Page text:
The urgent need to address the climate crisis was thrown into sharp relief yet again this week by a mountain of research that established an “unequivocal” link between human activity and warming global temperatures, according to a major new report from the Intergovernmental Panel on Climate Change.
Now, a pair of scientists at the Massachusetts Institute of Technology (MIT) reveal that modest warming events in Earth’s deep past often spiral into volatile climate extremes, a finding that has been written into the fossils of marine organisms over the Cenozoic period, which dates back 66 million years to the present.
This long view of our planet’s climate swings suggests that “as anthropogenic warming continues, Earth’s climate may become more susceptible to extreme warming events on time scales of tens of thousands of years,” according to a study published on Wednesday in Science Advances.
“Abrupt global warming events of the geologic past are of interest because they reveal fundamental aspects of how the Earth system works, and because they provide an observational window into the long-term consequences of anthropogenic climate change,” said Constantin Arnscheidt, a graduate student at MIT’s Department of Earth, Atmospheric and Planetary Sciences who led the study, in an email.
“In past studies the focus has been on specific large warming events,” he added. “Here, we wanted to understand the more general behavior throughout the Cenozoic (the past 66 million years), and so for the first time we considered all of the fluctuations involved rather than picking out the big ones.”
To accomplish this aim, Arnscheidt and co-author Daniel Rothman, a professor of geophysics at MIT and co-director of its Lorenz Center, relied on single-celled organisms called benthic foraminifera, which have been living and dying in Earth’s oceans for hundreds of millions of years.
These simple lifeforms grow hard shells that preserve information about temperatures and conditions at the time their bodies were deposited in sediments. As a result, their fossils offer an extremely useful window into the deep past, and are often used as a climate proxy in reconstructions of Earth’s paleoclimate.
Arnscheidt and Rothman assessed foraminifera records from around the world that date back to the cataclysmic asteroid impact that killed off the dinosaurs and many other species some 66 million years ago. In contrast to other studies, the team applied a statistical analysis of this entire Cenozoic period as opposed to focusing on major climate disruptions, such as the dramatic Eocene warming event that occurred about 55 million years ago.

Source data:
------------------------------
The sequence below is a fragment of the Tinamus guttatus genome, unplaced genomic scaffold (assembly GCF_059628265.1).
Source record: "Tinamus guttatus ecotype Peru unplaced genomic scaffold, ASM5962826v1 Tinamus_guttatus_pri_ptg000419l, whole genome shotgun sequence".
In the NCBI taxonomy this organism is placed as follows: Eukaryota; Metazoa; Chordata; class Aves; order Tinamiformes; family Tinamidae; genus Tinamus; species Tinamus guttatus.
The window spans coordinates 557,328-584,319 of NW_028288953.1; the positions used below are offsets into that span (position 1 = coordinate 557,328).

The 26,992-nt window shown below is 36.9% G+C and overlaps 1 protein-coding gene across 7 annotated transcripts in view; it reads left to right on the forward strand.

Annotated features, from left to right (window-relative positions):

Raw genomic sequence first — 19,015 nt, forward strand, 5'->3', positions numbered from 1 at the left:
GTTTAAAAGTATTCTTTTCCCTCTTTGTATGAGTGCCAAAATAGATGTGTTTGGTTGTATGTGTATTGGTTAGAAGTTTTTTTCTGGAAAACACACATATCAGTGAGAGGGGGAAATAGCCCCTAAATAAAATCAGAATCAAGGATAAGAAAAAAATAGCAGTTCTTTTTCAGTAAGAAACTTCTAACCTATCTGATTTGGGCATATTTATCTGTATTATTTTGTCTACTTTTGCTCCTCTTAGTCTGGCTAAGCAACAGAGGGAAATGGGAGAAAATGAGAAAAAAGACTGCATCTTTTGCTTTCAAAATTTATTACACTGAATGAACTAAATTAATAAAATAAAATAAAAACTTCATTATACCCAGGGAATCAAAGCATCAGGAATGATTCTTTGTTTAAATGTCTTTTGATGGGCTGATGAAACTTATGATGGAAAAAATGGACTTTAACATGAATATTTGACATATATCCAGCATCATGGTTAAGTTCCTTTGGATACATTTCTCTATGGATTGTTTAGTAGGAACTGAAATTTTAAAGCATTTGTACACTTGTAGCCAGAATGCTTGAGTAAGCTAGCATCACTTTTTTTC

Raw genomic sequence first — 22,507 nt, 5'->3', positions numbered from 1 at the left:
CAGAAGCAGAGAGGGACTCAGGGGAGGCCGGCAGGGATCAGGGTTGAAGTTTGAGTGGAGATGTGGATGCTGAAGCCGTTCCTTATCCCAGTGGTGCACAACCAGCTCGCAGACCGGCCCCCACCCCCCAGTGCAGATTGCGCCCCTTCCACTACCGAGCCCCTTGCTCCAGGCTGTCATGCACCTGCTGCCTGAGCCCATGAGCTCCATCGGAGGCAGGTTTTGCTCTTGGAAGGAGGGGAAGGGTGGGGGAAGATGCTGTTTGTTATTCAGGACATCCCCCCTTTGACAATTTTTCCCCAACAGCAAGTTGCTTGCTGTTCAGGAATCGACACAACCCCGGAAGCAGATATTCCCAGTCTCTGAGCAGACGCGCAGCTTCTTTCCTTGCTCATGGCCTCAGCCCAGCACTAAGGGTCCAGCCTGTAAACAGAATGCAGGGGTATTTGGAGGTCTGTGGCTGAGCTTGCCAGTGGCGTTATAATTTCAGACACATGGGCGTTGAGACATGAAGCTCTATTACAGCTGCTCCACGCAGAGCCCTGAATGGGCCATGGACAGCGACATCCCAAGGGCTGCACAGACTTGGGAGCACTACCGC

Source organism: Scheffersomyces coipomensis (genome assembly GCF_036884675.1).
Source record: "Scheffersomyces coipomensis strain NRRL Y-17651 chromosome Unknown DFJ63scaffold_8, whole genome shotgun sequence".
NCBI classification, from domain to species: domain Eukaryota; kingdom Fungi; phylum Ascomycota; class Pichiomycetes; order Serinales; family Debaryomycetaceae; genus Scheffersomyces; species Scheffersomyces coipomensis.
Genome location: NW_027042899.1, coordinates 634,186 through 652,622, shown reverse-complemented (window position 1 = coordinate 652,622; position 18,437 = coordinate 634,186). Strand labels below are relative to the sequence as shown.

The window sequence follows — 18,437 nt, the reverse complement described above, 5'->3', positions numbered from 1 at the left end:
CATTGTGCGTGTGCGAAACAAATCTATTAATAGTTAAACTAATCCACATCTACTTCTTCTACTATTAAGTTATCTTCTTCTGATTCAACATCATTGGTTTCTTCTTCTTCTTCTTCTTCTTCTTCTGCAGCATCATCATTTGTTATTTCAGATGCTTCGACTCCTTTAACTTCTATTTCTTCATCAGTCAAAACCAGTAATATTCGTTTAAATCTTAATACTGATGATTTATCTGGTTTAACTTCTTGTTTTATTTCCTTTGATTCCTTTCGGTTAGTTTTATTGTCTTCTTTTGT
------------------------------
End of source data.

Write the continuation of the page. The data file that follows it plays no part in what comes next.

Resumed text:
This approach exposed “an intrinsic asymmetry that favors ‘hyperthermal-like’ extreme events of abrupt global warming,” according to the study. In other words, Earth’s Cenozoic climate has shown a clear bias toward warming events (hyperthermals) relative to cooling events, meaning that warming events were both more frequent and more extreme than cooling events.
“The fact that specific intervals in Earth history, such as the Eocene epoch, exhibit this bias is not surprising: this has been implicitly understood for a long time,” Arnscheidt said. “However, when we quantified the evolution of this asymmetry throughout the past 66 million years, we found that it displayed remarkable consistency over most of this period.”
“One simple way to explain the observed warming bias is to hypothesize that temperature fluctuations (on timescales of thousands to tens of thousands of years) themselves increase with temperature: this is called ‘multiplicative noise,’” he added. “The statistics of the observed fluctuations turn out to be mathematically consistent with the multiplicative noise hypothesis.”
Even modest global temperature increases during the Cenozoic seemed to lead to more stochastic and self-amplifying climate fluctuations than cooling events of similar magnitude. No doubt there are many complex mechanisms underlying these processes, but Arnscheidt and Rothman identified a few likely culprits, including biological and chemical processes that speed up at higher temperatures, as well as Earth’s orbit around the Sun.
“Many past global warming/hyperthermal events appear to coincide with changes in the eccentricity of Earth's orbit, but the mechanisms remain debated,” explained Arnscheidt. “The multiplicative theory provides a natural reason this could occur. If temperature fluctuations (on timescales of thousands to tens of thousands of years) indeed increase as it gets warmer, small changes in Earth's surface temperature due to orbital changes can, on average, generate abrupt warming events consistent with geologic observations.”
Interestingly, the team found that the Cenozoic’s long-term bias toward warming events disappeared about five million years ago, around the same time that ice cover crept down from the Arctic across much of the Northern Hemisphere. It’s possible that this recent period of glaciation helped to stabilize the global climate and reduce the incidence of extreme temperature fluctuations.
But Arnscheidt and Rothman warn that human-driven climate change may now be injecting all of that multiplicative noise and volatility back into the climate system. In light of the new IPCC report, which concludes that we are essentially locked into a global temperature spike of at least 1.5°C above pre-industrial averages, it’s more important than ever to heed the lessons etched into the paleoclimatological record of our planet.
“I think these results emphasize that Earth's long-term evolution is governed by complex, potentially amplifying mechanisms that we do not yet fully understand,” Arnscheidt said. “As humans continue to increase Earth's surface temperature, we will likely interact with these mechanisms, potentially at the peril of current and future generations.”